Opinion
Nature and Biodiversity

Do we have the right people on boards to deal with climate change?

People at a board meeting, illustrating the need to get the right people on boards

Boards require a diverse membership to deal with climate-related issues Image: Getty Images/iStockphoto

James Cameron
Senior Adviser, Korn Ferry
Emily Farnworth
Director, Centre for Climate Engagement, University of Cambridge
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  • Institutional investors and proxy advisors are increasingly focused on the climate-related capabilities and skills of board members.
  • Building a stewardship mindset on boards is critical, and bringing in diverse perspectives and knowledge is equally important.
  • Find out how to advance climate governance by joining the Climate Governance Initiative and learn about key issues shaping the agenda through the World Economic Forum´s Community of Experts.

According to a recent study, only 29% of corporate boards "completely agree that they have sufficient knowledge to effectively challenge management on sustainability plans and ambitions and exercise oversight on their execution."

This is not only a potential risk for the business but also a potential personal liability for directors serving on boards.

Institutional investors and proxy advisors are increasingly focused on the climate-related capabilities and skills of board members. The Climate Action 100+, for example, whose investor members control more than $60 trillion in funds under management, has recently updated its corporate benchmark criteria to explicitly include an assessment of how companies assess the climate capabilities of the directors. And, as climate litigation cases have more than doubled since 2015 and insurers are advised to address their potential exposure to climate litigations, so are Boards and Executives seeking insurance.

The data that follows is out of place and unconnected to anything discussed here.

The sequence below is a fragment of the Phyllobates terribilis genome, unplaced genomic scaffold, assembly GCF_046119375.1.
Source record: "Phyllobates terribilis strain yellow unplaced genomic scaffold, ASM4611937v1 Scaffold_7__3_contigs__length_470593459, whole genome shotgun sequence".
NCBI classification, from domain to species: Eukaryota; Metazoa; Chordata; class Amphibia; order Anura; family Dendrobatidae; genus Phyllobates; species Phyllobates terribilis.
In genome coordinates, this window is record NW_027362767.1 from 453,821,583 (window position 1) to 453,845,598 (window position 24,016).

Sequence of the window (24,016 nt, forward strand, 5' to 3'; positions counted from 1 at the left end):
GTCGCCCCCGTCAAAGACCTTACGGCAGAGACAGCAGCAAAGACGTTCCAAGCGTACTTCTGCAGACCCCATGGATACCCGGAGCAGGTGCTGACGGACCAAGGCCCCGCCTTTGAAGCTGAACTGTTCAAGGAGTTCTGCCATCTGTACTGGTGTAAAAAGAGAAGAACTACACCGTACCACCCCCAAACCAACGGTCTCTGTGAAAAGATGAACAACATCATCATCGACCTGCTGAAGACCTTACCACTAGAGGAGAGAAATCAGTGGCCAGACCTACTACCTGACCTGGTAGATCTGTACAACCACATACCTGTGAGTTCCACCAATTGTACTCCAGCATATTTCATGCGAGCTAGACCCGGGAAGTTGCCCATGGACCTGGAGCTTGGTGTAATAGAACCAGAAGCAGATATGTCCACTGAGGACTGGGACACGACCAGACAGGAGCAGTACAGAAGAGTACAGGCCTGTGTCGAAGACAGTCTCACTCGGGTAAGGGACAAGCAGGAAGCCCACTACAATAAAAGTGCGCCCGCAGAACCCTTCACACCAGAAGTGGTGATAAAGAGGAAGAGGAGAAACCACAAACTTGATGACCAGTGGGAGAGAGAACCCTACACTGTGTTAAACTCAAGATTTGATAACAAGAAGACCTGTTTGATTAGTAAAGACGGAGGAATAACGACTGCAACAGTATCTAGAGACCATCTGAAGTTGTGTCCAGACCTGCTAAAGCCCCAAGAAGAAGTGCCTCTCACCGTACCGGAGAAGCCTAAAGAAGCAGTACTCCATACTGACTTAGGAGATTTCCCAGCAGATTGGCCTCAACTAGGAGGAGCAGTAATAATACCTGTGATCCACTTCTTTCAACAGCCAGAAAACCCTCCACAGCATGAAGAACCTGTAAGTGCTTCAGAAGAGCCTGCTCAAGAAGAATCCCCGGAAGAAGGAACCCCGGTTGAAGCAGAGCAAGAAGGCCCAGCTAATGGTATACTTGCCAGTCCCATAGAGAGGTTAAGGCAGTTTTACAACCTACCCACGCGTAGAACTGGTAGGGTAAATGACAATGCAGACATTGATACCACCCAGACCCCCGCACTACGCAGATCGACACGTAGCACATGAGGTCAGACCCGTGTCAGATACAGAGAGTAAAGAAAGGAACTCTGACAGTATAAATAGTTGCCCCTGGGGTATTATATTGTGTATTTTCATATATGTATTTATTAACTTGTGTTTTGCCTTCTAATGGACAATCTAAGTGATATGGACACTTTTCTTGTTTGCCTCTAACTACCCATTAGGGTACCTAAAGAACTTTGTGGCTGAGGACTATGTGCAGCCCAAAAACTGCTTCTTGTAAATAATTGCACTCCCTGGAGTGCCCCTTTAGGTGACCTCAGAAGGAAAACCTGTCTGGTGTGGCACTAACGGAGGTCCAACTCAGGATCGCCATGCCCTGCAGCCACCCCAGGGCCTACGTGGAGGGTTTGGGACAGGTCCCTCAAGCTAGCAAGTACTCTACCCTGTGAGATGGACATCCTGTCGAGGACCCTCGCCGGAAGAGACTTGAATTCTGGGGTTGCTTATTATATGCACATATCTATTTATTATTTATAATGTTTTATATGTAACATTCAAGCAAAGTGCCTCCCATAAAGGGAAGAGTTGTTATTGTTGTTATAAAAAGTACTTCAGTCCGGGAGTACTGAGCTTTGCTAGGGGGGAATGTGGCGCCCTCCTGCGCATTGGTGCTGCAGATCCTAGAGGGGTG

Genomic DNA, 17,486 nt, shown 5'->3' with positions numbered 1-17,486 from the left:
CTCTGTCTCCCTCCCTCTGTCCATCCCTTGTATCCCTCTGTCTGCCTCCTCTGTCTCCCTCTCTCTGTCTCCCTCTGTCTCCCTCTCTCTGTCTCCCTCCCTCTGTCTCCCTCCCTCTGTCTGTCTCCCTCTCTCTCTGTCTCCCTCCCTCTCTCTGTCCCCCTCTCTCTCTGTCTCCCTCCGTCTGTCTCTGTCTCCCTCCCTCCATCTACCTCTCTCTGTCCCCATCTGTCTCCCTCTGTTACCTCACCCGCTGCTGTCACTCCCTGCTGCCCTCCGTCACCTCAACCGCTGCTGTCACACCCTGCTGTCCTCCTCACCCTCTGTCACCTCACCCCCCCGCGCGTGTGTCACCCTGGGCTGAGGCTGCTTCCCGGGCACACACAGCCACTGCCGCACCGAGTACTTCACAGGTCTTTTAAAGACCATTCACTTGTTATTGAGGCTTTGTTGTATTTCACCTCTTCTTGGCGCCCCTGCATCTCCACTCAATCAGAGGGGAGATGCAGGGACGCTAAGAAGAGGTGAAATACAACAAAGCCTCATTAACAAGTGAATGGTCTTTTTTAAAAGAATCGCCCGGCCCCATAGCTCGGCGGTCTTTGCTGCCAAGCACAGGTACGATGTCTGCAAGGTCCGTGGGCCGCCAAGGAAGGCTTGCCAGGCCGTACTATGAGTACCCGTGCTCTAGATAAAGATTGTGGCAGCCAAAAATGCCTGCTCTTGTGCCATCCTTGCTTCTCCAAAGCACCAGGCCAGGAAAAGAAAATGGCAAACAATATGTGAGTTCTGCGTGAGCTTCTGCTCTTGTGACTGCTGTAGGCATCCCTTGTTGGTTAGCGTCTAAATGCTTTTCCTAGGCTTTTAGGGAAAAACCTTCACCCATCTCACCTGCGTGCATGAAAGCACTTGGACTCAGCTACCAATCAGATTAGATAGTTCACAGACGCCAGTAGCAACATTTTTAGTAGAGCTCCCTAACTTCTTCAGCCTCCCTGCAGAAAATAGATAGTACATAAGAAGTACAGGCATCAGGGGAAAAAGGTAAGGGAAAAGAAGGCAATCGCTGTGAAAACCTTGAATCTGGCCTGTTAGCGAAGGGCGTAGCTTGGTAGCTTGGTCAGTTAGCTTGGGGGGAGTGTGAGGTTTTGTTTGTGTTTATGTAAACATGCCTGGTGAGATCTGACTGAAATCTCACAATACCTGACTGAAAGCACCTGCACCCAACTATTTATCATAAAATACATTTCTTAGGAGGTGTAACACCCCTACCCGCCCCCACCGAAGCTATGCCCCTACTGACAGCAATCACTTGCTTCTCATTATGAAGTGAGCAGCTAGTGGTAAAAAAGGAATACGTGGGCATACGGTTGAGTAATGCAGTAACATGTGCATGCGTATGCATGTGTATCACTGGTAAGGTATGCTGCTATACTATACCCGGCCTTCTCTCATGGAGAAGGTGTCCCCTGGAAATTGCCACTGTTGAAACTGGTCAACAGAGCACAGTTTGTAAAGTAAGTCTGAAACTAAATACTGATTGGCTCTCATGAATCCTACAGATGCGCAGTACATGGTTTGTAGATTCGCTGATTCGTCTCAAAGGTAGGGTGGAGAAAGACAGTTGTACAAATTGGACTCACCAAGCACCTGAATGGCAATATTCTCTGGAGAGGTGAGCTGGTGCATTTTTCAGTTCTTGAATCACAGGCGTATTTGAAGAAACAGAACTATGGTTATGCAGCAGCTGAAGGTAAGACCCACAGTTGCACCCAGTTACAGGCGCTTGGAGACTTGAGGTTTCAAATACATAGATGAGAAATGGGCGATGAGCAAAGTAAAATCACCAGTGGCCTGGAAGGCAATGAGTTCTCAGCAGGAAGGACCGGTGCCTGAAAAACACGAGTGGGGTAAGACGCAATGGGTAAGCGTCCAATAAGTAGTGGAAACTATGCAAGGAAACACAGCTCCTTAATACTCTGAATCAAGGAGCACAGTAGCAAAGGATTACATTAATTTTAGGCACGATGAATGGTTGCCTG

Climate change, biodiversity loss, the health impacts of pollution and other issues related to the degrading planetary systems – highlighted in the latest stocktake report, which will be the focus of discussions at COP28 in Dubai – have typically been outside the range of issues that most board directors face during their tenure.

With changing market expectations, regulatory requirements, litigation risks, and natural resource scarcity, board members around the world will need to acknowledge and address environmental and societal risks and opportunities, either by upskilling themselves or seeking external advice.

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Why it is different for boards now

Non-linearity: Boards are facing multiple issues at a pace of change not seen before and the non-linear nature of change creates a level of unpredictability that is unprecedented. As the global economy is interconnected, every business is impacted by these complex changes, whether it is the impact of climate change, cyber security attacks, the cost of living crisis or escalating geopolitical conflicts.

Double materiality: There are more material risks to businesses now due to increased regulation, carbon pricing mechanisms and changes to financial disclosure requirements. Companies must understand the cost of their activities on the environment, as well as the cost of environmental degradation on their business.

Intergenerational disconnect: Better age diversity on boards continues to be challenging in a world where nearly half of the population is under 30. Climate change is an existential threat for these young people, creating an intergenerational disconnect between board members, other decision-makers, and those facing the consequences of inaction.